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Mathematics disorder

Definition

Mathematics disorder is a condition in which a child's math ability is far below normal for their age, intelligence, and education.

Alternative Names

Developmental dyscalculia

Causes, incidence, and risk factors

Children who have mathematics disorder may have trouble performing simple mathematical equations, such as counting and adding.

Mathematical disorder may appear with:

Symptoms

Early difficulties with arithmetic are noticed, as well as low scores in math classes and tests

Some of the problems seen include:

  • Trouble with reading, writing, and copying numbers
  • Problems counting and adding numbers, often making simple mistakes
  • Difficulty telling the difference between addition and subtraction
  • Problems understanding math symbols and word problems
  • Unable to line up numbers properly to add, subtract, or multiply
  • Unable to arrange numbers from smallest to largest, or the opposite
  • Unable to understand graphs

Signs and tests

Standardized tests can assess the child's math ability. Grades and class performance can also help.

Treatment

The best treatment is remedial education. Other programs that have been successful include "Project Math" and teaching computer skills.

Expectations (prognosis)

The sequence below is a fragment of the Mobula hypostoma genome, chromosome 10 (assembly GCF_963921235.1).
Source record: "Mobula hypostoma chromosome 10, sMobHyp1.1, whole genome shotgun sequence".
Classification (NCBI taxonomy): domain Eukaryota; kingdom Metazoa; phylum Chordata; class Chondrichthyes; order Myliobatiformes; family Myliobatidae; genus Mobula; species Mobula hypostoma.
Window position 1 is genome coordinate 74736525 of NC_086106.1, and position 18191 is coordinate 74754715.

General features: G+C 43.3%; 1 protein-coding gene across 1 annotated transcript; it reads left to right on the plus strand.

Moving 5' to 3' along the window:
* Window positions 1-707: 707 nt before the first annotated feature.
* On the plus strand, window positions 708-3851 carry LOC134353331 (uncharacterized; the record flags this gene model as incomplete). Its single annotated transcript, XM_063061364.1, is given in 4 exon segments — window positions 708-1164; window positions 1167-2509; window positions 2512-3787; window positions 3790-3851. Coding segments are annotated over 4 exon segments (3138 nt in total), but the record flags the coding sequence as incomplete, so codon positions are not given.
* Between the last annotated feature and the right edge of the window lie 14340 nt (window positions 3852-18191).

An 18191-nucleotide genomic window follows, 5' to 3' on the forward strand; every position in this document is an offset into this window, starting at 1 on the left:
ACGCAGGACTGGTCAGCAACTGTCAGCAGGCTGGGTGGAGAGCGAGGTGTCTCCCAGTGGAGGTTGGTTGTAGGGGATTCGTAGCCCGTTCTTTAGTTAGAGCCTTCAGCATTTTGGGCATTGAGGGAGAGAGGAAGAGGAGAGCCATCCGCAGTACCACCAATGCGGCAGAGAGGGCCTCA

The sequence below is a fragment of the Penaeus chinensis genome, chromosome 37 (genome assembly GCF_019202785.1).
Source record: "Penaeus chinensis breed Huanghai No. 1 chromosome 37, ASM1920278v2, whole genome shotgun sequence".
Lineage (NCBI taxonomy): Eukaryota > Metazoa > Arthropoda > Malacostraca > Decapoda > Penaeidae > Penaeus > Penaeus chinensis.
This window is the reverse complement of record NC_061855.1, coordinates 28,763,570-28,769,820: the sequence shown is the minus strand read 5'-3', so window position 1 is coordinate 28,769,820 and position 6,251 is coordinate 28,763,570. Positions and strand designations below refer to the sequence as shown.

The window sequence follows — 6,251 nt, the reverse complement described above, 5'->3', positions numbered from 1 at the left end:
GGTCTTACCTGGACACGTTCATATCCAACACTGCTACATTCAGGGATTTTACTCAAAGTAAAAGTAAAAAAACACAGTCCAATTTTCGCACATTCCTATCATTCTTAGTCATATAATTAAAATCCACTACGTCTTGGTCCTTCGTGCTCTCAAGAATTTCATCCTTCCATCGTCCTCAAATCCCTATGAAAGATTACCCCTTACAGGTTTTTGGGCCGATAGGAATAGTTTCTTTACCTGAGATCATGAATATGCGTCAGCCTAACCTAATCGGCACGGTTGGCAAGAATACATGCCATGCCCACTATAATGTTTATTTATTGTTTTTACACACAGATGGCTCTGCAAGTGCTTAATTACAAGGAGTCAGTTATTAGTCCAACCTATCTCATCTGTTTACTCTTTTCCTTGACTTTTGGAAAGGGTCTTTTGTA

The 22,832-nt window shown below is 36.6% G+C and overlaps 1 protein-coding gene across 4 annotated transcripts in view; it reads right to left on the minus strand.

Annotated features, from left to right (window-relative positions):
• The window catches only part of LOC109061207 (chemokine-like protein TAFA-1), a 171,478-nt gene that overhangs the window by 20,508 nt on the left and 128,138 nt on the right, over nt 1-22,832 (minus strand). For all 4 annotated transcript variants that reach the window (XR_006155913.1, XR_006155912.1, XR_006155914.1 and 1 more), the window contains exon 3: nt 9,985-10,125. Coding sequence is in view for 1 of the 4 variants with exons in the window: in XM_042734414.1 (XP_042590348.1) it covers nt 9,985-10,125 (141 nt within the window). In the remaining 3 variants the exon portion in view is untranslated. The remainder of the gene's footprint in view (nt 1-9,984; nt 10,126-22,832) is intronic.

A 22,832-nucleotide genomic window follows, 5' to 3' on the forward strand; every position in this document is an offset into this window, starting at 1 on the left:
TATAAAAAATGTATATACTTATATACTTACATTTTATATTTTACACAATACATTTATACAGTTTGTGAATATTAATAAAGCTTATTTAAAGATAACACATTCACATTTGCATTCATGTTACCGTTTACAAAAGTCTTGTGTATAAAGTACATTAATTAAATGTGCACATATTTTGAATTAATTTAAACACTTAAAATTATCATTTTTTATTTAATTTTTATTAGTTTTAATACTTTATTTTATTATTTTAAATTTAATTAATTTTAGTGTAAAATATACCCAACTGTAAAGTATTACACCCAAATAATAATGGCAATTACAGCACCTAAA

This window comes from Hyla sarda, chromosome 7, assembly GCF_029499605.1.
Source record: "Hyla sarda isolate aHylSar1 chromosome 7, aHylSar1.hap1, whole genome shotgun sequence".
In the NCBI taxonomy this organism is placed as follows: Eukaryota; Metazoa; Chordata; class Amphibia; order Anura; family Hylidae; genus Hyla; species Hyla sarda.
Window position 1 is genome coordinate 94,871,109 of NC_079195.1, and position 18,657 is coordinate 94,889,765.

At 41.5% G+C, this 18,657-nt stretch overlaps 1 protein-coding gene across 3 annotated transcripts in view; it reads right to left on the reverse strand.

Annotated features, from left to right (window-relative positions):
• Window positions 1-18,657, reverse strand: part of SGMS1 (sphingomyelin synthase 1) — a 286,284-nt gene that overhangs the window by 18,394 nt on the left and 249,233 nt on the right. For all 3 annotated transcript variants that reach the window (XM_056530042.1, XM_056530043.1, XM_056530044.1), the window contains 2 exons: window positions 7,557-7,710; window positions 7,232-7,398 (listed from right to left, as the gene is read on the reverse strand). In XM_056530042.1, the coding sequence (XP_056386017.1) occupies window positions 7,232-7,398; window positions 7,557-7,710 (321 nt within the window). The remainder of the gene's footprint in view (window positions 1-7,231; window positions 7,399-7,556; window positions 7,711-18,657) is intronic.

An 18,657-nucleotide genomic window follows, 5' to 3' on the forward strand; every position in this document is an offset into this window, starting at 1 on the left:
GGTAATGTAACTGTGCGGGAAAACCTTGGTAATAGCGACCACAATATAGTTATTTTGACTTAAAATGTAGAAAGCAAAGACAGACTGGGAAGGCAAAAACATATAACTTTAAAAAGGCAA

Early intervention improves the chances of a better outcome.

Complications

The child may have problems in school, including behavior problems and loss of self-esteem. Some children with mathematics disorder become anxious or afraid when given math problems, making the problem even worse.

Calling your health care provider

Call for an appointment with your health care provider if you have any concerns about your child's development.

Prevention

Affected families should make every effort to recognize existing problems early. Intervention may begin as early as kindergarten or elementary school.

References

Kelly DP. Patterns of Development and Function in the School-Aged Child. In: Kliegman RM, Behrman RE, Jenson HB, Stanton BF, eds. Nelson Textbook of Pediatrics. 18th ed. Philadelphia, Pa: Saunders Elsevier; 2007:chap 30.


Review Date: 4/26/2010
Reviewed By: Neil K. Kaneshiro, MD, MHA, Clinical Assistant Professor of Pediatrics, University of Washington School of Medicine. Also reviewed by David Zieve, MD, MHA, Medical Director, A.D.A.M., Inc.
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